Handbook of International Development and Education
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Handbook of International Development and Education

Edited by Pauline Dixon, Steve Humble and Chris Counihan

This Handbook considers the myths and untruths that currently exist in international development and education. Using historic and contemporary evidence, this compendium redefines the international development narrative through a new understanding of 'what works', drawn from pragmatic ideas and approaches.
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Chapter 14: Teachers – an indispensable asset: examining teacher effectiveness in South Asia

Monazza Aslam and Shenila Rawal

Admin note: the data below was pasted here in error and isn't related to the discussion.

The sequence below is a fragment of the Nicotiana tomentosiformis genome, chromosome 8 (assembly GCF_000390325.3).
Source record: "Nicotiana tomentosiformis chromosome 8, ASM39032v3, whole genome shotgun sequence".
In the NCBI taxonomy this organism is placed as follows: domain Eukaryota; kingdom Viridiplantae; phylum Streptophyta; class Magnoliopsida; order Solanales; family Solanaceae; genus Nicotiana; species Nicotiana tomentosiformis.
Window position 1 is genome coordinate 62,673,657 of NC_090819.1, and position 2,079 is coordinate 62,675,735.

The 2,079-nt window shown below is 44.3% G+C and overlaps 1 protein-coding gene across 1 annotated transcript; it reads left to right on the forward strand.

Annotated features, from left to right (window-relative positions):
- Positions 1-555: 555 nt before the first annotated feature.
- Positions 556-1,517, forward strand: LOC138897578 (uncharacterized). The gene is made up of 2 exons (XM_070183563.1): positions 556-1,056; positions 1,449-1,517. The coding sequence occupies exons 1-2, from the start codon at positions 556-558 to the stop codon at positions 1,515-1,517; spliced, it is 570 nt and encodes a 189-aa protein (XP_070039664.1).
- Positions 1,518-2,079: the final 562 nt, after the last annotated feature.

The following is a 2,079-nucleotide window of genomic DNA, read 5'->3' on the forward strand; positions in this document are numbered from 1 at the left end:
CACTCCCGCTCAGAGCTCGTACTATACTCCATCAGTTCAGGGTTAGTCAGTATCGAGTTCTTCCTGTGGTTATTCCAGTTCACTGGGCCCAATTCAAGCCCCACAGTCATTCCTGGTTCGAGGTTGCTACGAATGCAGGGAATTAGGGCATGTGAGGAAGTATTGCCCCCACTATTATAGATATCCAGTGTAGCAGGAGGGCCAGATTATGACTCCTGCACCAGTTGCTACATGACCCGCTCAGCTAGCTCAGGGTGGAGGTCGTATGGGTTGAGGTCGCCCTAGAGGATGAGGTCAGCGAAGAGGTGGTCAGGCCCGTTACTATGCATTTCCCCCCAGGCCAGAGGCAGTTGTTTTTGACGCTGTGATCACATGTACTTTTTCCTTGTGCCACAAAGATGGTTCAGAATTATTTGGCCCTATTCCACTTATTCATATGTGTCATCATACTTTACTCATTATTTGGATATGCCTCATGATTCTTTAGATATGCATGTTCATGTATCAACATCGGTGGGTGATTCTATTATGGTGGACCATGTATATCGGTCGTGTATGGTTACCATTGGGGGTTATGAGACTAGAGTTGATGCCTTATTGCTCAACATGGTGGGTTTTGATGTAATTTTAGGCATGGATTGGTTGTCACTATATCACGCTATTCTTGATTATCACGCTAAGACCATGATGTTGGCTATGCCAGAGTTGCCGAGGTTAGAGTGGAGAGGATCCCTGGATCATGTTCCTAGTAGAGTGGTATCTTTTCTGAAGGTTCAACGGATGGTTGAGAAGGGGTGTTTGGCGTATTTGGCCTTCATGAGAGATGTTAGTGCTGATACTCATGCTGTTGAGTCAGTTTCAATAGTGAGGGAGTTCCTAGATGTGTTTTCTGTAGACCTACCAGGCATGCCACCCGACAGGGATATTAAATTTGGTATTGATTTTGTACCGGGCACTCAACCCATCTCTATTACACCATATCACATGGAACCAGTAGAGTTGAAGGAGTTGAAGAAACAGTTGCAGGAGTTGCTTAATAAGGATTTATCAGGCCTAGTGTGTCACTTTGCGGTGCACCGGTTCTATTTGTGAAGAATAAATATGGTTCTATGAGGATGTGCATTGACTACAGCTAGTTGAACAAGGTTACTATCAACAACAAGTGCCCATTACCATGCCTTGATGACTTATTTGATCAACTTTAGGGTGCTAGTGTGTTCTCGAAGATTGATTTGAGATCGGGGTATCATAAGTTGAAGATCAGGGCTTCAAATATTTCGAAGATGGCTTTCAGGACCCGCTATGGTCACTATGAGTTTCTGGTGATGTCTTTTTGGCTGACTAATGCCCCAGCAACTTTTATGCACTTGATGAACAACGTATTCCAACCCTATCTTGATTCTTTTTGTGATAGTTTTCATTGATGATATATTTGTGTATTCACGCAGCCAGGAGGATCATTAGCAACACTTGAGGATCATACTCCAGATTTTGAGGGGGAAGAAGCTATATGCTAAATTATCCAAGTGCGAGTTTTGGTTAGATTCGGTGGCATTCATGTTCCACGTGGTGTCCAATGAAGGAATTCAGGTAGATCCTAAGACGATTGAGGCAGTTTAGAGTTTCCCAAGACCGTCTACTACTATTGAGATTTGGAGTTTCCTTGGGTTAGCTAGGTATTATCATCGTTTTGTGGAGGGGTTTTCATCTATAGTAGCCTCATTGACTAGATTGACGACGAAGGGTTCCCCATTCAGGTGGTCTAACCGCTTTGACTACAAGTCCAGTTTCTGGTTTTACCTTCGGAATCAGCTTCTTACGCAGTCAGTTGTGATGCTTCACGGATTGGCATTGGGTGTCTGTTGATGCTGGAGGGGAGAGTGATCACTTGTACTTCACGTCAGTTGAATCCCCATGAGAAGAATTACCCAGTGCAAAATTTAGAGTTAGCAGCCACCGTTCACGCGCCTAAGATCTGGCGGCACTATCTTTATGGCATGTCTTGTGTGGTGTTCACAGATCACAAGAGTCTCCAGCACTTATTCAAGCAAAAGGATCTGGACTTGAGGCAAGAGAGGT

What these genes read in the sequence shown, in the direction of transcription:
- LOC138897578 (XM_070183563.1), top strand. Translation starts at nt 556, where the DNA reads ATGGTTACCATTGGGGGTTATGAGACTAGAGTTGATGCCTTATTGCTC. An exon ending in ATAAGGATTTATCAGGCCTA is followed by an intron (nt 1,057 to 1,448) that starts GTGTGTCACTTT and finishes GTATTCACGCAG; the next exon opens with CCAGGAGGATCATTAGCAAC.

Across the realms of educational research and policy-making, it is universally acknowledged that teacher effectiveness forms a fundamental determinant of children’s learning experiences. Low educational outcomes have dogged policy-makers across South Asia and many parts of the rest of the developing world. This has resulted in significant attention being devoted to examining the role that teachers can play in providing a better educational experience for future generations. This chapter maps out the journey of a teacher from the moment they decide to enter this once hallowed vocation that now bears the brunt of much criticism. This chapter examines fundamental aspects of teacher effectiveness in select South Asian countries. In doing so, it hopes to highlight the key factors that differentiate a good teacher from a poor one in a bid to provide policy pointers to improve teacher effectiveness and ultimately student learning. While it is understood that teachers matter, what it is about them that makes them differentially effective has confounded researchers and policy-makers alike. This issue is further complicated by the absence of evidence that any traditional observable teacher characteristics (e.g. training, experience, qualifications) explain any of this variation in student scores. Researchers have examined a wide range of traditional teacher characteristics as well as more nuanced issues such as that of teaching style and practice (Aslam and Kingdon, 2011). And while there is a wealth of research into this topic, the findings have been frustratingly mixed.

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